Monthly Archives: May 2013

Becoming Culturally Competent

“Never ascribe to malice that which can adequately be explained by incompetence”

Attributed to Napoleon Bonaparte, this epigram holds true today in many cross‐cultural interactions. We can, in fact, generally assume that intercultural misunderstandings are the result of cultural myopia rather than the lack of good intentions.

The antidote is called cross‐cultural competence, i.e. the ability to communicate effectively with people from cultures different from our own. This is not a quick buy‐off‐the‐shelf kind of remedy but rather a process in which we can identify at least 3 components or stages:

  • AWARENESS of our own cultural conditioning, cultural biases, blind spots and hot buttons
  • KNOWLEDGE about other cultural systems and most importantly about how our own culture is viewed by members of other cultural groups
  • SKILLS acquired through cross‐cultural training workshops, real‐life interactions and experience.

Much like learning to play a musical instrument or a sport, cross‐cultural competence can only be achieved through continued practice.

In the end, our goal is to achieve effective intercultural communication while developing and maintaining successful relationships. And effective communication means nothing less than for the original message ‐ intended, encoded and sent by the transmitter – to coincide with the message decoded and interpreted by the receiver.

Furthermore, for as much as there is such a thing as one‐way communication, it is no doubt desirable to focus on a more constructive form of information transfer involving an exchange and progression of ideas as a two‐way process.

Communication is no simple endeavor. As George Bernhard Shaw once put it,

“The single biggest problem in communication is the illusion that it has taken place”

We notice how difficult it is to convey and interpret messages as they were originally intended. This holds particularly true when communicating across cultures in as much culture directly impacts the way we send and receive information.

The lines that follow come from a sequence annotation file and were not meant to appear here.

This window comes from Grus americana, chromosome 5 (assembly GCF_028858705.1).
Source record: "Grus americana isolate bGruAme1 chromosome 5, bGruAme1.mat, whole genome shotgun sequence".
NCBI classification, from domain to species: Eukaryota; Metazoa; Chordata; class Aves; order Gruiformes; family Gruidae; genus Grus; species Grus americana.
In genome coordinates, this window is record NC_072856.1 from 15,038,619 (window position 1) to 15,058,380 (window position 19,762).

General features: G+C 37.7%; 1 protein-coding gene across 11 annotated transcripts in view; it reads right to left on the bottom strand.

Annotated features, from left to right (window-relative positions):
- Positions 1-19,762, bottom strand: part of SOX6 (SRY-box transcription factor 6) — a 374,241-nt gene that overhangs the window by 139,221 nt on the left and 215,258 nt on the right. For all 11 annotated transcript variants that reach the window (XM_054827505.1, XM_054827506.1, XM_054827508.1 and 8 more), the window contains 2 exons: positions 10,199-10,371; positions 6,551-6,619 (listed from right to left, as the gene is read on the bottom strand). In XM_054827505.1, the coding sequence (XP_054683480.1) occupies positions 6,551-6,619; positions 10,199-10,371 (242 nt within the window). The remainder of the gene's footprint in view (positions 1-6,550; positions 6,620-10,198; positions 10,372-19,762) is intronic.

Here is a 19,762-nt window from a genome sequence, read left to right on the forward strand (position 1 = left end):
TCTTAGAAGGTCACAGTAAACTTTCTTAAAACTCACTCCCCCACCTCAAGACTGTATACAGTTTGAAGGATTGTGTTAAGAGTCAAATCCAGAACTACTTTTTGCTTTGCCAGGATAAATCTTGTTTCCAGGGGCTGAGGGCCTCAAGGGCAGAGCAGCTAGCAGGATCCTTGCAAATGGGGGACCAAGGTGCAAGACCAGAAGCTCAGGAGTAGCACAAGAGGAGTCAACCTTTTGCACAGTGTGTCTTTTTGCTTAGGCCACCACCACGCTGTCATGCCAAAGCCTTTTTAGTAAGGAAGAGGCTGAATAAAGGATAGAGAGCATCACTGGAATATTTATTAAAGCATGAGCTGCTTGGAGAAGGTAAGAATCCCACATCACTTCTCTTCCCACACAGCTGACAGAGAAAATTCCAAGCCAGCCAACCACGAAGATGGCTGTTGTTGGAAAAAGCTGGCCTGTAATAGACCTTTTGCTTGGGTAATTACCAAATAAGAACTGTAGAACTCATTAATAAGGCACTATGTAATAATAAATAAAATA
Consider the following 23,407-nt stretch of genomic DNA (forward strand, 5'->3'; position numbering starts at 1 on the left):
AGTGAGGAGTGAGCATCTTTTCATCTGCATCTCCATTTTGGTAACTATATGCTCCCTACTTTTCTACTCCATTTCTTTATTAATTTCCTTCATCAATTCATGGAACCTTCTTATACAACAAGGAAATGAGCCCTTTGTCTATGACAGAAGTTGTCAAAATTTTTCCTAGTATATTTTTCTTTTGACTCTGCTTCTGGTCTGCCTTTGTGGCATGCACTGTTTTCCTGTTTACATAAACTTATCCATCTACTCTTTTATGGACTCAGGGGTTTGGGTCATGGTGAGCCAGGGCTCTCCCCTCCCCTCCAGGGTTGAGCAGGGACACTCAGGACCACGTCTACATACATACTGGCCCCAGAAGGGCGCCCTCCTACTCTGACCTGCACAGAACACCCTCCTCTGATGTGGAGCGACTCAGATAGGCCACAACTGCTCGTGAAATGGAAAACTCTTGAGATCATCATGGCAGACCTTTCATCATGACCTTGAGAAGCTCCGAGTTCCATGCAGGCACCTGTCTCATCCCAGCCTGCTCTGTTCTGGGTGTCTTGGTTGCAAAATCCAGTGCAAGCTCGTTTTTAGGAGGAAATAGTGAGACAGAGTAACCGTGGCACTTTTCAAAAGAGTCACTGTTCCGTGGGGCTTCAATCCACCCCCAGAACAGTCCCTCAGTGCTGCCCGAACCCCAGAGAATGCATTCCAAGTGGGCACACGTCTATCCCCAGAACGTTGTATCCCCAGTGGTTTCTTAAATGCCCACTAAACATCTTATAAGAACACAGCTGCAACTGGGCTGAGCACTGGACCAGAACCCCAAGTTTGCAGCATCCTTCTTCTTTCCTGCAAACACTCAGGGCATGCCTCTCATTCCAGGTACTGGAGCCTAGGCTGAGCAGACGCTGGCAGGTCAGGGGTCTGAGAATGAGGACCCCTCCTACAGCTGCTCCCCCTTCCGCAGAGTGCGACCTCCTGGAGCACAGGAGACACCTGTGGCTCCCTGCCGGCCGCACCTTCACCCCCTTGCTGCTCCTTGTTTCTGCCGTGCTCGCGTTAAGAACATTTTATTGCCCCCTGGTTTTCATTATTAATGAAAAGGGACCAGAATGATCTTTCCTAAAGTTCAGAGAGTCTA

Bearing this in mind, when engaging in communication with someone from a culture different from our own, we should assume our counterpart’s good intentions, practice empathy and trust our intuition. At the same time, conscious of the common mental pathway of increasing abstraction (known as the ladder of inference) that so often leads us to take wrong actions on the basis of false conclusions we’ve drawn, we need to constantly remind ourselves to avoid assumptions and suspend judgment.

Enjoy the adventure. Cultural competence fosters understanding, mutual growth and gain, while bestowing us with the incommensurable pleasure of expanding our horizons.

Why Learn To Communicate Across Cultures?

“…the single greatest barrier to business success is the one
erected by culture.”

Edward T. Hall and Mildred Reed Hall

Today more than ever, business is conducted in some kind of multicultural environment ‐ at the office or with customers and colleagues abroad. Many companies, however, do not offer their personnel the necessary training to succeed in the global marketplace. Misunderstandings and poor communication are the result. Furthermore, employees are unable to manage cultural differences, expatriates suffer from culture shock thus negatively impacting the company’s productivity and foreign assignments end prematurely. All the above translate into major costs and losses to companies.

In fact, the main reason for failure in international business is not the lack of technical expertise or good will, but rather cultural illiteracy and the lack of people skills.

Knowledge of a foreign language is a key element in communicating across cultures. It not only promotes understanding and mutual respect by allowing for dialogue in another’s tongue but also gives an insight into foreign cultures and different ways of thinking. In fact it is believed that the language we speak not only expresses but also determines the way we think!

Learning a new language broadens our horizons, builds and strengthens relationships while allowing us to take advantage of new opportunities.

In view of the subtle yet powerful impact of culturally conditioned behavior on international business transactions, cultural competence is now recognized as a critical element to succeeding on the global stage. Intercultural or cross-cultural trainings combine a company’s business skills with the necessary people skills. They provide management and staff with the knowledge and tools to develop general and specific intercultural skills in order to work more effectively with international clients or colleagues. Employees having received formalized cross-cultural training are more effective in leadership roles, are good communicators and valuable company ambassadors. Incidents of culture shock are reduced and the premature return rate for expatriates drops dramatically.

For a company, cross-cultural training is an investment that pays, yielding the benefits of increased productivity, successful business relationships, and the avoidance of costly misunderstandings.